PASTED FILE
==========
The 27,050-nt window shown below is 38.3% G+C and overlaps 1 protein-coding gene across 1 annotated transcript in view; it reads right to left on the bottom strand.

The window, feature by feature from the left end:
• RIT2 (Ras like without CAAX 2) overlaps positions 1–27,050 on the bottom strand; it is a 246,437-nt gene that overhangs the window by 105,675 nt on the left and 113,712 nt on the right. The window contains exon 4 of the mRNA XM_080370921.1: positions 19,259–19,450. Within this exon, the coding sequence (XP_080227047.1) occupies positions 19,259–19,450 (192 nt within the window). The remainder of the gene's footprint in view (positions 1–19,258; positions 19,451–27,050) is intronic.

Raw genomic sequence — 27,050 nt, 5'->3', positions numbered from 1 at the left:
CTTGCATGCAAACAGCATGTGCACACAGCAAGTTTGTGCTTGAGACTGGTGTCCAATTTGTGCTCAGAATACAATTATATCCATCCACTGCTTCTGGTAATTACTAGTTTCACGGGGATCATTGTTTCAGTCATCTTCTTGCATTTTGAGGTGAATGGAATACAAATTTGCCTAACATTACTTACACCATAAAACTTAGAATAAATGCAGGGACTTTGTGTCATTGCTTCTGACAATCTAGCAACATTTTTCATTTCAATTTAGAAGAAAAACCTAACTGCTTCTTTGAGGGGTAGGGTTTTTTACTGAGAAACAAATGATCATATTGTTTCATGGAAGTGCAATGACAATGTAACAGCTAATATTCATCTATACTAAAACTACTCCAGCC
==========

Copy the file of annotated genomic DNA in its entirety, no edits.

The 27,050-nt window shown below is 38.3% G+C and overlaps 1 protein-coding gene across 1 annotated transcript in view; it reads right to left on the bottom strand.

The window, feature by feature from the left end:
• RIT2 (Ras like without CAAX 2) overlaps positions 1–27,050 on the bottom strand; it is a 246,437-nt gene that overhangs the window by 105,675 nt on the left and 113,712 nt on the right. The window contains exon 4 of the mRNA XM_080370921.1: positions 19,259–19,450. Within this exon, the coding sequence (XP_080227047.1) occupies positions 19,259–19,450 (192 nt within the window). The remainder of the gene's footprint in view (positions 1–19,258; positions 19,451–27,050) is intronic.

Raw genomic sequence — 27,050 nt, 5'->3', positions numbered from 1 at the left:
CTTGCATGCAAACAGCATGTGCACACAGCAAGTTTGTGCTTGAGACTGGTGTCCAATTTGTGCTCAGAATACAATTATATCCATCCACTGCTTCTGGTAATTACTAGTTTCACGGGGATCATTGTTTCAGTCATCTTCTTGCATTTTGAGGTGAATGGAATACAAATTTGCCTAACATTACTTACACCATAAAACTTAGAATAAATGCAGGGACTTTGTGTCATTGCTTCTGACAATCTAGCAACATTTTTCATTTCAATTTAGAAGAAAAACCTAACTGCTTCTTTGAGGGGTAGGGTTTTTTACTGAGAAACAAATGATCATATTGTTTCATGGAAGTGCAATGACAATGTAACAGCTAATATTCATCTATACTAAAACTACTCCAGCC